Premises liability is often times referred to as “slip and fall” law. A general overview of South Carolina premises liability indicates that:

  • To establish negligence in a premises liability action, a plaintiff must prove the following three elements:(1) a duty of care owed by defendant to plaintiff; (2) defendant’s breach of that duty by a negligent act or omission; and (3) damage proximately resulting from the breach of duty. See Hurst v. East Coast Hockey League, Inc., 371 S.C. 33, 37, 637 S.E.2d 560, 562 (2006). (emphasis added);
  • If you can’t demonstrate how the defendant owed a duty of care to the plaintiff then the defendant can move for what is called “summary judgment”and you will not even have your case heard by a jury but thrown out of court. Singleton v. Sherer, 377 S.C. 185, 200, 659 S.E.2d 196 (Ct.App. 2008). See also Hopson v. Clary, 321 S.C. 312, 314, 468 S.E.2d 305, 307 (Ct.App. 1996);
  • The nature and scope of duty in a premises liability action, if any, is determined based upon the status or classification of the person injured at the time of his or her injury. Singleton v. Sherer, 377 S.C. 185, 200, 659 S.E.2d 196 (Ct.App. 2008). See also Sims v. Giles, 343 S.C. 708, 715, 541 S.E.2d 857, 861 (Ct.App.2001);
  • South Carolina recognizes four general classifications of persons present on the property of another: adult trespassers, invitees, licensees, and children. Different standards of care apply depending upon the classification of the person present. Singleton v. Sherer, 377 S.C. 185, 200, 659 S.E.2d 196 (Ct.App. 2008). See also Larimore v. Carolina Power & Light, 340 S.C. 438, 444, 531 S.E.2d 535, 538 (Ct.App. 2000) (“The level of care owed is dependent upon the class of the person present.”)

Understand premises liability in South Carolina now? I didn’t think so. I haven’t even had a chance to detail out the law on each one of the above mentioned categories of persons present on the property of another: (1) invitee (2) licensee (3) adult trespasser (4) child.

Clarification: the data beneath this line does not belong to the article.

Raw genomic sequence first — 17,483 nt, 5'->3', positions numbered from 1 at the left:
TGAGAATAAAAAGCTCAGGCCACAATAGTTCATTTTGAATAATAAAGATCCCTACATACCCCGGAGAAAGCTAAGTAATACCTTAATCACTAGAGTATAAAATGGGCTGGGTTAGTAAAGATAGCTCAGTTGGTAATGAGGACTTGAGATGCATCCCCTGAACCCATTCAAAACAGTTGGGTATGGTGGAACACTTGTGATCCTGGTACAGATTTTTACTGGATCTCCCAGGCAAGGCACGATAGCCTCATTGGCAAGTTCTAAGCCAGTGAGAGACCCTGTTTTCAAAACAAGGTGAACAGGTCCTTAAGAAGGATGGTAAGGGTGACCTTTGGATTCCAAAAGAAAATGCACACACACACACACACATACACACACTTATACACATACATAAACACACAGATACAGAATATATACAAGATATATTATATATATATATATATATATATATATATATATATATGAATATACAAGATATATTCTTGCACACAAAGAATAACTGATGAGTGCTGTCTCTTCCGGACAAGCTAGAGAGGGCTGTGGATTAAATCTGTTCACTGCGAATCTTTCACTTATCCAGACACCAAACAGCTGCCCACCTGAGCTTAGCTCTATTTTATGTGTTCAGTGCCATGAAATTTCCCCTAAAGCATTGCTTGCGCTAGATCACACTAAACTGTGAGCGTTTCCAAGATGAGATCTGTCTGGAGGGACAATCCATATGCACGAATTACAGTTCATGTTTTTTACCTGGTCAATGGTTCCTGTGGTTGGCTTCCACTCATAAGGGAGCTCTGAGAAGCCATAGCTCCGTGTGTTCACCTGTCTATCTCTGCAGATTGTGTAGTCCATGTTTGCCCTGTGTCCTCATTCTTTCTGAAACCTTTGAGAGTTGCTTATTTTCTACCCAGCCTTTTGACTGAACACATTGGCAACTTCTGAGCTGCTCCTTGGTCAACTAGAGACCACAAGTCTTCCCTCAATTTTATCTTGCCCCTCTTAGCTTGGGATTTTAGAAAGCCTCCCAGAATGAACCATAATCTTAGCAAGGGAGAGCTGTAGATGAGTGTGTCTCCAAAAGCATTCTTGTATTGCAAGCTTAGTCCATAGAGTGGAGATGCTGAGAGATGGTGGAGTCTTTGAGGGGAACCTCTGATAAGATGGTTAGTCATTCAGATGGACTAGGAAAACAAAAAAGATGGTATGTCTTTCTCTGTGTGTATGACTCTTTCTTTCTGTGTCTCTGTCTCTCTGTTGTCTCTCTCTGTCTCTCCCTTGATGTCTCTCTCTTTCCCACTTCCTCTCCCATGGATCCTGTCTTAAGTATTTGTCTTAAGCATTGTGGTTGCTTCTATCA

I didn’t have a chance to mention “Assumption of the Risk” and “Open and Obvious” defenses the defendant’s attorneys often times raise in an effort to downplay their client’s negligence.

Remember what makes these cases harder than the most common personal injury cases:

  • No highway patrolman or police officer shows up to the scene and listens to both sides and determines that one side is more at fault than the other;
  • No person usually admits guilt;
  • There are usually no witnesses to the “slip and fall”, and
  • There is usually no camera or surveillance footage available, contrary to those black bubbles you may see or thoughts that there should be a camera available.

Do some work to assist your attorney in helping you with these cases by:

  1. taking any pictures of the area in question to better illustrate the negligent condition of the property;
  2. getting a copy of any incident report filled out by the landowner or their agents, servants, and/or employees;
  3. write down names and contact numbers for any witnesses that may have seen the slip and fall or come to your aid; and
  4. if you are aware of any negligent conditions on someone’s property notify them in writing with certified mailand share your concerns with them.
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How to Ensure Access to Your Online Accounts After Your Death

There was an interesting article put out by the Associated Press in the Sunday edition of the Greenville News, entitled “Deaths Leave Online Friends in Limbo”.

The article discussed the importance of having a contingency plan for those passwords, secrets, and other bits of extremely important information that you have stored inside your memory, or head.

As stated in the article:

 

David Eagleman, a neuroscientist at the Baylor College of Medicine in Houston, has had plenty of time to think about the issue.

“I work in the world’s largest medical center, and what you see here every day is people showing up in ambulances who didn’t expect that just five minutes earlier,” he said. “If you suddenly die or go into a coma, there can be a lot of things that are only in your head in terms of where things are stored, where your passwords are.”

He set up a site called Deathswitch, where people can set up e-mails that will be sent out automatically if they don’t check in at intervals they specify, like once a week. For $20 per year, members can create up to 30 e-mails with attachments like video files.

Regardless of what method you use, given this technological era the majority of us have entered into with online banking, emailing, blogging, and other types of social media, a contingency plan is needed.

Please provide your loved ones, family, and/or friends with an idea of where they might can find information that will better assist them in closing down your estate. I know it is a morbid thought but:

Nothing is certain but death and taxes.